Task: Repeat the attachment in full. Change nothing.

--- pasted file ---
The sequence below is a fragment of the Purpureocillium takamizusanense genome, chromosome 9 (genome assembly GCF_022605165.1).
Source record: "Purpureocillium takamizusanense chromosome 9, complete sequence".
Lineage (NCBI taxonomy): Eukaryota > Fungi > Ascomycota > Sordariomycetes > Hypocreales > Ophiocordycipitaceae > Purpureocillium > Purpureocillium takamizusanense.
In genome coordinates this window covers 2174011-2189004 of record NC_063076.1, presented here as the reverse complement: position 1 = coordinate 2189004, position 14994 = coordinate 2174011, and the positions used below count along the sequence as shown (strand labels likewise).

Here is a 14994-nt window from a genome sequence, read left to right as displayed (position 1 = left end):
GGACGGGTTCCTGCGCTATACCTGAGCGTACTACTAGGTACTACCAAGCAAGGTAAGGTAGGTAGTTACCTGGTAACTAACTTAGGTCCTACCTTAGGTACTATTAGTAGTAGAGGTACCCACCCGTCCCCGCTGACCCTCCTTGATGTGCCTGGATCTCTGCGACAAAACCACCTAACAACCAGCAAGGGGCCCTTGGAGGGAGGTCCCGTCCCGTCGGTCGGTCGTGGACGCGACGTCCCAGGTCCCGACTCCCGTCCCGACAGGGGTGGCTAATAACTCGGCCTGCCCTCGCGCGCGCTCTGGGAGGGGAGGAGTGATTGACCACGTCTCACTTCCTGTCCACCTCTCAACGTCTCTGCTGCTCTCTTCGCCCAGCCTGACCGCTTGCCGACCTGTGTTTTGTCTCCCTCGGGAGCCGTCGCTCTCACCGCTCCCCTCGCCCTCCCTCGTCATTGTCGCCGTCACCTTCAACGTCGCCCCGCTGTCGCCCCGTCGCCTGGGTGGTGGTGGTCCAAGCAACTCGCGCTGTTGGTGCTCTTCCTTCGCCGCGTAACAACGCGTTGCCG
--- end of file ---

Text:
The sequence below is a fragment of the Purpureocillium takamizusanense genome, chromosome 9 (genome assembly GCF_022605165.1).
Source record: "Purpureocillium takamizusanense chromosome 9, complete sequence".
Lineage (NCBI taxonomy): Eukaryota > Fungi > Ascomycota > Sordariomycetes > Hypocreales > Ophiocordycipitaceae > Purpureocillium > Purpureocillium takamizusanense.
In genome coordinates this window covers 2174011-2189004 of record NC_063076.1, presented here as the reverse complement: position 1 = coordinate 2189004, position 14994 = coordinate 2174011, and the positions used below count along the sequence as shown (strand labels likewise).

Here is a 14994-nt window from a genome sequence, read left to right as displayed (position 1 = left end):
GGACGGGTTCCTGCGCTATACCTGAGCGTACTACTAGGTACTACCAAGCAAGGTAAGGTAGGTAGTTACCTGGTAACTAACTTAGGTCCTACCTTAGGTACTATTAGTAGTAGAGGTACCCACCCGTCCCCGCTGACCCTCCTTGATGTGCCTGGATCTCTGCGACAAAACCACCTAACAACCAGCAAGGGGCCCTTGGAGGGAGGTCCCGTCCCGTCGGTCGGTCGTGGACGCGACGTCCCAGGTCCCGACTCCCGTCCCGACAGGGGTGGCTAATAACTCGGCCTGCCCTCGCGCGCGCTCTGGGAGGGGAGGAGTGATTGACCACGTCTCACTTCCTGTCCACCTCTCAACGTCTCTGCTGCTCTCTTCGCCCAGCCTGACCGCTTGCCGACCTGTGTTTTGTCTCCCTCGGGAGCCGTCGCTCTCACCGCTCCCCTCGCCCTCCCTCGTCATTGTCGCCGTCACCTTCAACGTCGCCCCGCTGTCGCCCCGTCGCCTGGGTGGTGGTGGTCCAAGCAACTCGCGCTGTTGGTGCTCTTCCTTCGCCGCGTAACAACGCGTTGCCG